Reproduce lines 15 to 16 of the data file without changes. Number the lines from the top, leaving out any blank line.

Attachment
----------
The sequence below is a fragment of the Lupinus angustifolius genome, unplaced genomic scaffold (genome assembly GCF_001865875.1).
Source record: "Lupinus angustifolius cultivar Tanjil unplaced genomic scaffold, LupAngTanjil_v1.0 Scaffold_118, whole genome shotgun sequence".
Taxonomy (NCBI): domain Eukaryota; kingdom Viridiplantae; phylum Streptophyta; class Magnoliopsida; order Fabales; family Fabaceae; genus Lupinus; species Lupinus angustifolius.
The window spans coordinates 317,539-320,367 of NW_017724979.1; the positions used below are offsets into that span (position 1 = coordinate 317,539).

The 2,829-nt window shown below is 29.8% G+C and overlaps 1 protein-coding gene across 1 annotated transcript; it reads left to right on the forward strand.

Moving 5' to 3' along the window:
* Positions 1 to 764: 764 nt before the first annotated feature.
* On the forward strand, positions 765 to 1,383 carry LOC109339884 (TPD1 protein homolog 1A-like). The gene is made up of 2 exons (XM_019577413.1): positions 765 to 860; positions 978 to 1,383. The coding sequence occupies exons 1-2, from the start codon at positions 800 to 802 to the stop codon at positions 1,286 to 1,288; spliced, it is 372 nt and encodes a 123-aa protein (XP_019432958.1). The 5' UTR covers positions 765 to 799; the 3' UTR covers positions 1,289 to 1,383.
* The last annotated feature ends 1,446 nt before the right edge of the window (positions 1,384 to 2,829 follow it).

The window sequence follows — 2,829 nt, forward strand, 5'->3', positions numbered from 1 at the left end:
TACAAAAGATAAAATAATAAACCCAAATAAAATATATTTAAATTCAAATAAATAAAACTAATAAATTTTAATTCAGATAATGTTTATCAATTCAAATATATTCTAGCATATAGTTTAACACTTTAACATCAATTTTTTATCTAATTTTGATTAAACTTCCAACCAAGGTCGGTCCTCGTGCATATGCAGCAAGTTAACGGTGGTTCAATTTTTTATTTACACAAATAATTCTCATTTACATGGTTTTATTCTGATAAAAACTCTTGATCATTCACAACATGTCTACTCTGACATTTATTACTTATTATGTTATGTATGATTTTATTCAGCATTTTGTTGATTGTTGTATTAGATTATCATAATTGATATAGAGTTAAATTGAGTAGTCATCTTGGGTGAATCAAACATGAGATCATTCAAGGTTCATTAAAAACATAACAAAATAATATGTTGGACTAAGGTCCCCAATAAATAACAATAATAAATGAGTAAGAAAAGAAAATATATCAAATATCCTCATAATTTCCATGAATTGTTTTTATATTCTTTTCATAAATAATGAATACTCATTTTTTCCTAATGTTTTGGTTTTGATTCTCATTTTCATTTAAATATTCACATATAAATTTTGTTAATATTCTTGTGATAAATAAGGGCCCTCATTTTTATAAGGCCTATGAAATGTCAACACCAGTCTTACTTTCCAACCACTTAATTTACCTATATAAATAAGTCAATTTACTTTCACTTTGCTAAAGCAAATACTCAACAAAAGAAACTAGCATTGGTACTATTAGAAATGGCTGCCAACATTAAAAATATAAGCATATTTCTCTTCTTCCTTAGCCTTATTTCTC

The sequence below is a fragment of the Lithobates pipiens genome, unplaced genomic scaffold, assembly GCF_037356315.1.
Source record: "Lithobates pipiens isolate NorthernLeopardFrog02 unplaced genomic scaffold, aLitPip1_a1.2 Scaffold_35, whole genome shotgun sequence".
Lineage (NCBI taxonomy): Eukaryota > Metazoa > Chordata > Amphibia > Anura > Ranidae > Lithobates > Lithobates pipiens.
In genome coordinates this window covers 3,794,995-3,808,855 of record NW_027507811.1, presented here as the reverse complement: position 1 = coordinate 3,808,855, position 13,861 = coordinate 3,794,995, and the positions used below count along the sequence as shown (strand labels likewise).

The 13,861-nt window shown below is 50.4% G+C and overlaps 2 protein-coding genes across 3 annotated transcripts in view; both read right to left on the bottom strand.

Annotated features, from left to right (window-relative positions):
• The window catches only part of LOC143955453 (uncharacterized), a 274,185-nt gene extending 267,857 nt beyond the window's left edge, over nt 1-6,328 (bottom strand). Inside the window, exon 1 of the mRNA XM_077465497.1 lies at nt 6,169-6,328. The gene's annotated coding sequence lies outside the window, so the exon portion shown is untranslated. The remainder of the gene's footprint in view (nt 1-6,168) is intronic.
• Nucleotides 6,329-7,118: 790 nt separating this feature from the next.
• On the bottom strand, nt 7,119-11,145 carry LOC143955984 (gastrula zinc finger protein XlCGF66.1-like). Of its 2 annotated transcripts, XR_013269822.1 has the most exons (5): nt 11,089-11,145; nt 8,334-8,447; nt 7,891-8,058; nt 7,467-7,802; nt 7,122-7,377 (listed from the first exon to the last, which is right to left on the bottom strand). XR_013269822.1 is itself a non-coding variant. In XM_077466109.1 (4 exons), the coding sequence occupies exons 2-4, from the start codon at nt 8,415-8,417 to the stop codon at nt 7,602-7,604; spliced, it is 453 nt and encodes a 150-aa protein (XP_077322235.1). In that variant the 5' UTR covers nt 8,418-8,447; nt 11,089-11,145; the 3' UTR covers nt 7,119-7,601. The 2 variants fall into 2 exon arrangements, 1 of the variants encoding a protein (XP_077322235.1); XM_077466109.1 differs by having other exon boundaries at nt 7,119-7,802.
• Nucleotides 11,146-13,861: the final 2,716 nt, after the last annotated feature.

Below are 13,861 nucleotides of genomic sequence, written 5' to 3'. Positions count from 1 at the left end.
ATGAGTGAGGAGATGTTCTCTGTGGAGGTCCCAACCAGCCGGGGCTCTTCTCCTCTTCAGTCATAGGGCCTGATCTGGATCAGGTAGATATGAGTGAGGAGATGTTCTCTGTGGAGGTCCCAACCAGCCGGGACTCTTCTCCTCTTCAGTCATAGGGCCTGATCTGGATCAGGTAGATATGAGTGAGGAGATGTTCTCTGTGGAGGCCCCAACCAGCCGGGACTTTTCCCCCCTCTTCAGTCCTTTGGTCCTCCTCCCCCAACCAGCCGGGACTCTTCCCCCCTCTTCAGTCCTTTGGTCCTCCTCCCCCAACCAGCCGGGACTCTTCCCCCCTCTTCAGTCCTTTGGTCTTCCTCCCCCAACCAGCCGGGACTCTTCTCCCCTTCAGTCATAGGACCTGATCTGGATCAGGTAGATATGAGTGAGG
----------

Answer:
In genome coordinates this window covers 3,794,995-3,808,855 of record NW_027507811.1, presented here as the reverse complement: position 1 = coordinate 3,808,855, position 13,861 = coordinate 3,794,995, and the positions used below count along the sequence as shown (strand labels likewise).

The 13,861-nt window shown below is 50.4% G+C and overlaps 2 protein-coding genes across 3 annotated transcripts in view; both read right to left on the bottom strand.